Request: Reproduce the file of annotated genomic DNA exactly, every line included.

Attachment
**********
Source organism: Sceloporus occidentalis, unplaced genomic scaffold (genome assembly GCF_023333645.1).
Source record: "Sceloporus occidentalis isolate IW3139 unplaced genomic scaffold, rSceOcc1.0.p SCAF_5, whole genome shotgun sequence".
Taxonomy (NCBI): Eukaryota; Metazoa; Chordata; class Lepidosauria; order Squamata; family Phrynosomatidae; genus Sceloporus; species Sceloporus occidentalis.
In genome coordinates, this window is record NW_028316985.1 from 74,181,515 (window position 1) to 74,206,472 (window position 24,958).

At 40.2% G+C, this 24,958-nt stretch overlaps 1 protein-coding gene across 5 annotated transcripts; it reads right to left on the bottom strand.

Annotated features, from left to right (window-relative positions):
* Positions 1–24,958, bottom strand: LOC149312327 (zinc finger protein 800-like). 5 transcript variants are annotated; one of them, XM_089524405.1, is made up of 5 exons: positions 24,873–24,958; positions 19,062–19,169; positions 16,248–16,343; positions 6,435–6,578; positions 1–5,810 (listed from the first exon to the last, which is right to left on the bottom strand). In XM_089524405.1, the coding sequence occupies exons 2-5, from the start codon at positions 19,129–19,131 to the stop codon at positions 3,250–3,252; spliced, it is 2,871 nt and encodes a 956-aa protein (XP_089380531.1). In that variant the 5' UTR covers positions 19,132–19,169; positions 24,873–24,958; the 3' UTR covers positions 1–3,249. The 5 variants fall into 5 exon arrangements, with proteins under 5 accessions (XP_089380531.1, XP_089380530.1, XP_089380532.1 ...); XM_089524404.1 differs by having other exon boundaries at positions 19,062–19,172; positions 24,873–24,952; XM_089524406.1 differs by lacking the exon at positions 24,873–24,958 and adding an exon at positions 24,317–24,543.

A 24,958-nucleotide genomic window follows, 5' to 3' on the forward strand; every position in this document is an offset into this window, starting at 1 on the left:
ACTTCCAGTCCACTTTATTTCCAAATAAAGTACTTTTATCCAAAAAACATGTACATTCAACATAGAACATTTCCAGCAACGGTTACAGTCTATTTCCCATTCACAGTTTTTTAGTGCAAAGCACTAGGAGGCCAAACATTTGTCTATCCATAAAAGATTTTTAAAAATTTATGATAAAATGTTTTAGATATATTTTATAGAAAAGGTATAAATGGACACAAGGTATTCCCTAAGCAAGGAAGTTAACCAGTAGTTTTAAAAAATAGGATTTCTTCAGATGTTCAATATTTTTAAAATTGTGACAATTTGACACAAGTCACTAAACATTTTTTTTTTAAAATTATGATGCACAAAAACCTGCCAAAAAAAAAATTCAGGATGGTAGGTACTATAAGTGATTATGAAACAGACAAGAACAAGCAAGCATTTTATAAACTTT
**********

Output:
Source organism: Sceloporus occidentalis, unplaced genomic scaffold (genome assembly GCF_023333645.1).
Source record: "Sceloporus occidentalis isolate IW3139 unplaced genomic scaffold, rSceOcc1.0.p SCAF_5, whole genome shotgun sequence".
Taxonomy (NCBI): Eukaryota; Metazoa; Chordata; class Lepidosauria; order Squamata; family Phrynosomatidae; genus Sceloporus; species Sceloporus occidentalis.
In genome coordinates, this window is record NW_028316985.1 from 74,181,515 (window position 1) to 74,206,472 (window position 24,958).

At 40.2% G+C, this 24,958-nt stretch overlaps 1 protein-coding gene across 5 annotated transcripts; it reads right to left on the bottom strand.

Annotated features, from left to right (window-relative positions):
* Positions 1–24,958, bottom strand: LOC149312327 (zinc finger protein 800-like). 5 transcript variants are annotated; one of them, XM_089524405.1, is made up of 5 exons: positions 24,873–24,958; positions 19,062–19,169; positions 16,248–16,343; positions 6,435–6,578; positions 1–5,810 (listed from the first exon to the last, which is right to left on the bottom strand). In XM_089524405.1, the coding sequence occupies exons 2-5, from the start codon at positions 19,129–19,131 to the stop codon at positions 3,250–3,252; spliced, it is 2,871 nt and encodes a 956-aa protein (XP_089380531.1). In that variant the 5' UTR covers positions 19,132–19,169; positions 24,873–24,958; the 3' UTR covers positions 1–3,249. The 5 variants fall into 5 exon arrangements, with proteins under 5 accessions (XP_089380531.1, XP_089380530.1, XP_089380532.1 ...); XM_089524404.1 differs by having other exon boundaries at positions 19,062–19,172; positions 24,873–24,952; XM_089524406.1 differs by lacking the exon at positions 24,873–24,958 and adding an exon at positions 24,317–24,543.

A 24,958-nucleotide genomic window follows, 5' to 3' on the forward strand; every position in this document is an offset into this window, starting at 1 on the left:
ACTTCCAGTCCACTTTATTTCCAAATAAAGTACTTTTATCCAAAAAACATGTACATTCAACATAGAACATTTCCAGCAACGGTTACAGTCTATTTCCCATTCACAGTTTTTTAGTGCAAAGCACTAGGAGGCCAAACATTTGTCTATCCATAAAAGATTTTTAAAAATTTATGATAAAATGTTTTAGATATATTTTATAGAAAAGGTATAAATGGACACAAGGTATTCCCTAAGCAAGGAAGTTAACCAGTAGTTTTAAAAAATAGGATTTCTTCAGATGTTCAATATTTTTAAAATTGTGACAATTTGACACAAGTCACTAAACATTTTTTTTTTAAAATTATGATGCACAAAAACCTGCCAAAAAAAAAATTCAGGATGGTAGGTACTATAAGTGATTATGAAACAGACAAGAACAAGCAAGCATTTTATAAACTTT